Vector Securities International Inc. announced Thursday thatVaughn Bryson, former president and chief executive officer ofEli Lilly & Co., will join the investment banking firm as vicechairman and member of the executive committee.

Effective April 1, Bryson will be chiefly responsible for capital-raising initiatives and financial advisory assignments inVector's Investment Banking Department. He also will beinvolved in the Deerfield, Ill., firm's later-stage equity fund, a$75 million private partnership that essentially providesmezzanine financing for emerging life science companies.Bryson will advise clients on strategic alliances and mergersand acquisitions, particularly between emerging biotechnologycompanies and large pharmaceutical companies, a Vectorrepresentative said. He will also provide clients with corporatevaluations of life sciences companies.

Although Bryson's duties will not be limited to biotechnologycompanies, they will represent a significant portion of hisactivities, he told BioWorld. Vector specializes in the lifesciences industry, including biotechnology, pharmaceutical,medical device and health-care services companies.

Bryson left Lilly last June in what was officially termed a"retirement" prompted by "differences in managementphilosophy." He has made it clear that he did not leavevoluntarily, however, and his ouster was widely seen as havingbeen orchestrated by Lilly's former chairman, president andCEO, Richard Wood, who remained chairman during Bryson's20-month tenure. Wood and Bryson reportedly clashed overmanagement styles, although Bryson's departure was alsoattributed to the company's fourth-quarter 1992 losses -- thefirst ever reported by Lilly up to that time. Bryson wasreplaced at Lilly by Randall Tobias.

Bryson was also criticized for Lilly's $100 million investment inCentocor Inc., which appeared at the time of his departure tohave been a disappointing venture.

But Bryson cited his experience in alliances and acquisitions asa major asset he would bring to Vector. He pointed out that in1992, his only full calendar year as the company's chief, "Lillydid 11 strategic alliances with biotech and device firms, so Igained some insight in that area." Bryson said he expects to bebusy in this area on behalf of Vector, saying he expects to seefurther consolidation through mergers and acquisitions orstrategic alliances in the "highly fragmented" health-careindustry.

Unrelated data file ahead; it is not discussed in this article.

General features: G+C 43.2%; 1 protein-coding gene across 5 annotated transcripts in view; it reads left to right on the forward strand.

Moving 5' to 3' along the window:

Calling Bryson's experience in mergers and acquisitions and theformation of strategic alliances "outstanding," D. TheodoreBerghorst, Vector's chairman and CEO, said, "He understandsthe transaction-orientation of what we do."

Bryson's acumen in picking strategic alliances may in hindsightappear more keen to some investors than it did six months ago.Although Vector maintains a "neutral" rating on Centocor'sstock, for example, the Malvern, Pa., company was picked byHambrecht & Quist at its annual life sciences conference as oneof the top current biotechnology stocks. In December, MerrillLynch analyst Stuart Weisbrod upgraded his rating of Centocorfrom neutral to "above average" for both the short- and long-term.

While Centocor's stock (NASDAQ:CNTO) hovered between $5and $7 for much of the first half of 1993, by Thursday it hadclimbed back to $12.62 a share, making up roughly half thedistance it fell when the company halted trials of its anti-sepsisMAb HA-1A.

When Centocor discontinued the Centoxin trials, Vector analystPatricia Padgett Lea observed that Lilly would ultimately begetting CentoRx for its $100 million investment -- less than itwould have cost the company to develop the heart drug. Shealso was reportedly critical of Lilly's decision to oust Bryson.

According to Berghorst, Vector first approached Brysonimmediately after he left the Indianapolis pharmaceuticalgiant. Bryson said that during the six months since he left Lillyhe has been approached concerning executive positions at largepharmaceutical and biotechnology companies. He said heregards the Vector position as "an opportunity to do somethingcompletely different and, hopefully, have some fun."

-- Karl A. Thiel Associate Editor

(c) 1997 American Health Consultants. All rights reserved.